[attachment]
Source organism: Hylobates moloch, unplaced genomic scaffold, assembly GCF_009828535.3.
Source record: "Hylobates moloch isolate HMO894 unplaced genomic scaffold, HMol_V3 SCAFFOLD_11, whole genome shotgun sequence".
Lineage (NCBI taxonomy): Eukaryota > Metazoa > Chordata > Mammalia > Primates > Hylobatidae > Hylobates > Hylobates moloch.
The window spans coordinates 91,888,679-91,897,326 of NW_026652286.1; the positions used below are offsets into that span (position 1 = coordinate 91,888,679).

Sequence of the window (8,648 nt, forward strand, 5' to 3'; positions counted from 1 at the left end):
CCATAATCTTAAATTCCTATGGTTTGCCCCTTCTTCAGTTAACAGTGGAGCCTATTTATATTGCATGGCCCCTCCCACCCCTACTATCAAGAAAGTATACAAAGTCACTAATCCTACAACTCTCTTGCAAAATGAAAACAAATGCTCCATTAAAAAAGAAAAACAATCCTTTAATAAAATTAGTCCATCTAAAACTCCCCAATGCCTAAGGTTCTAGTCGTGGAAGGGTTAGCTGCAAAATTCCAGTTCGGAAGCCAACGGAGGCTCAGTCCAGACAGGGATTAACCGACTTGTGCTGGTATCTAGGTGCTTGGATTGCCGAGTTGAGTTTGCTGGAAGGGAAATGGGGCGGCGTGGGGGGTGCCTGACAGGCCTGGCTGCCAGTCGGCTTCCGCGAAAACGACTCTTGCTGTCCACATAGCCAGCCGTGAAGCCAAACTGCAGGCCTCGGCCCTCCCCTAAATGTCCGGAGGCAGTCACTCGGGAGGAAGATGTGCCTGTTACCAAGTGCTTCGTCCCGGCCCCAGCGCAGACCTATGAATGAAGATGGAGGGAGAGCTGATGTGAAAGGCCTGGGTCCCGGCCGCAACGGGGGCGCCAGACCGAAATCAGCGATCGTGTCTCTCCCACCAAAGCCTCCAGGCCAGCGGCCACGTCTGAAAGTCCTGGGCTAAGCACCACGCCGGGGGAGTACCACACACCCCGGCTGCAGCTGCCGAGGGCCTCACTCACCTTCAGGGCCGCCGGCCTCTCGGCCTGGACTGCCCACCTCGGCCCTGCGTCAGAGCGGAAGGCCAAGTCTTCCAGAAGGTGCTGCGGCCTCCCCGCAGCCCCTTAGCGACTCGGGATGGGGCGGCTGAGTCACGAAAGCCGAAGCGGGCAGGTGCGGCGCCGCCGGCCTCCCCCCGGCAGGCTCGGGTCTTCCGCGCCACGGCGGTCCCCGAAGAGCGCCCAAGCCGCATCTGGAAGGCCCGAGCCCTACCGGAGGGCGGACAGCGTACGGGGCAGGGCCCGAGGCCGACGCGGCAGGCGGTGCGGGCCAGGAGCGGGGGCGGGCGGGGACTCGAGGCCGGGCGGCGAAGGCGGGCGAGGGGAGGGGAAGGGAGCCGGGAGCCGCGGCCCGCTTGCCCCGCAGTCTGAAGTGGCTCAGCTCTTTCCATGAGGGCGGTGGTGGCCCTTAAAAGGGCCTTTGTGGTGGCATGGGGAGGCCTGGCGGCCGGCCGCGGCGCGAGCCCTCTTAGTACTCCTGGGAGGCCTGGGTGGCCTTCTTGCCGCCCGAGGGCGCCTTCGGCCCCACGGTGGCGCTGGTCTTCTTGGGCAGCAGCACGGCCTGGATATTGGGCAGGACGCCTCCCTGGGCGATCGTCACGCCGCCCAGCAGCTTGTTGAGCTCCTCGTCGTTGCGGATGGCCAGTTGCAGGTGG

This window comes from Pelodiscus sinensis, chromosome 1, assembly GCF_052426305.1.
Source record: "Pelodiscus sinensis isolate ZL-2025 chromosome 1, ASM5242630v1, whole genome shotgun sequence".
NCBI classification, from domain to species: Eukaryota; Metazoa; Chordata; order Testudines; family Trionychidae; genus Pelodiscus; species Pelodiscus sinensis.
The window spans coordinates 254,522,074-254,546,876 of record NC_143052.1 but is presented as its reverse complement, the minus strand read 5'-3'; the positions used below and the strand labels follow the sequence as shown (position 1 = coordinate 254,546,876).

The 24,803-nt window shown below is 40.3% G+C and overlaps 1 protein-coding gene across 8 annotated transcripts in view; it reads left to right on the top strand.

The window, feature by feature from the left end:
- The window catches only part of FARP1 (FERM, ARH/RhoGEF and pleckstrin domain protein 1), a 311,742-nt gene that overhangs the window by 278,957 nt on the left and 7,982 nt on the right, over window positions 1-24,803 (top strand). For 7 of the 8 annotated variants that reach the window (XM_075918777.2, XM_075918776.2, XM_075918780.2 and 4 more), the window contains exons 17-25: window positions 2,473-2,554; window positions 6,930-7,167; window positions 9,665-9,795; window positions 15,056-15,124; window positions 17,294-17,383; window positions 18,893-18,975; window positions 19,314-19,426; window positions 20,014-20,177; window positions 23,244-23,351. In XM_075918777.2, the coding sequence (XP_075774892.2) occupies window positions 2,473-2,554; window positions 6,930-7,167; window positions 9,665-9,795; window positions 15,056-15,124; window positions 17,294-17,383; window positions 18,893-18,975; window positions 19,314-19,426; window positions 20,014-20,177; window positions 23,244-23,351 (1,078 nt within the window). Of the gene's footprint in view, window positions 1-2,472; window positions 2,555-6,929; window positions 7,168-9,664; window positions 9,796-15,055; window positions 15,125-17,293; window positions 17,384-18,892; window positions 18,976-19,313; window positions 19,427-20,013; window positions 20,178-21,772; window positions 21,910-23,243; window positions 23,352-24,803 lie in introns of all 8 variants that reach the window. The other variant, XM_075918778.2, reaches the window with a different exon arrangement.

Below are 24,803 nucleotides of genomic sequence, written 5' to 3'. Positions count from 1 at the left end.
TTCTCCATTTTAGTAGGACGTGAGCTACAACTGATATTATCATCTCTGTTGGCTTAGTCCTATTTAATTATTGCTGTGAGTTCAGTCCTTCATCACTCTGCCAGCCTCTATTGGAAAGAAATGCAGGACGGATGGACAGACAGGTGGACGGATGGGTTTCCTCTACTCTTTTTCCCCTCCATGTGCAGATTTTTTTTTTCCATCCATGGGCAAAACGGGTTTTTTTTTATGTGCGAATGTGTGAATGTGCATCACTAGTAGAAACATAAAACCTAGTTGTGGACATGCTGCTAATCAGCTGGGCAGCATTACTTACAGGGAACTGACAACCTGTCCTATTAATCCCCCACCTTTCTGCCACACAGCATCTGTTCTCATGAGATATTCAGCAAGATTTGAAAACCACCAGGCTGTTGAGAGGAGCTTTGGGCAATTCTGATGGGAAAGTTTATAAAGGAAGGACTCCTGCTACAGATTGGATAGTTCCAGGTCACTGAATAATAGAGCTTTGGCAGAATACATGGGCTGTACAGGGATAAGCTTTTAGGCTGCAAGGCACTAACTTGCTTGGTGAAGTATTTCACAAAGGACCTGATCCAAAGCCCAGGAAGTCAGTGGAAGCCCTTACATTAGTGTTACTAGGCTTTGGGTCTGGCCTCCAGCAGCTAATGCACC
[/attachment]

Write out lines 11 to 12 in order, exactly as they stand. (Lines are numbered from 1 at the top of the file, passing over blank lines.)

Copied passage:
The 24,803-nt window shown below is 40.3% G+C and overlaps 1 protein-coding gene across 8 annotated transcripts in view; it reads left to right on the top strand.

The window, feature by feature from the left end: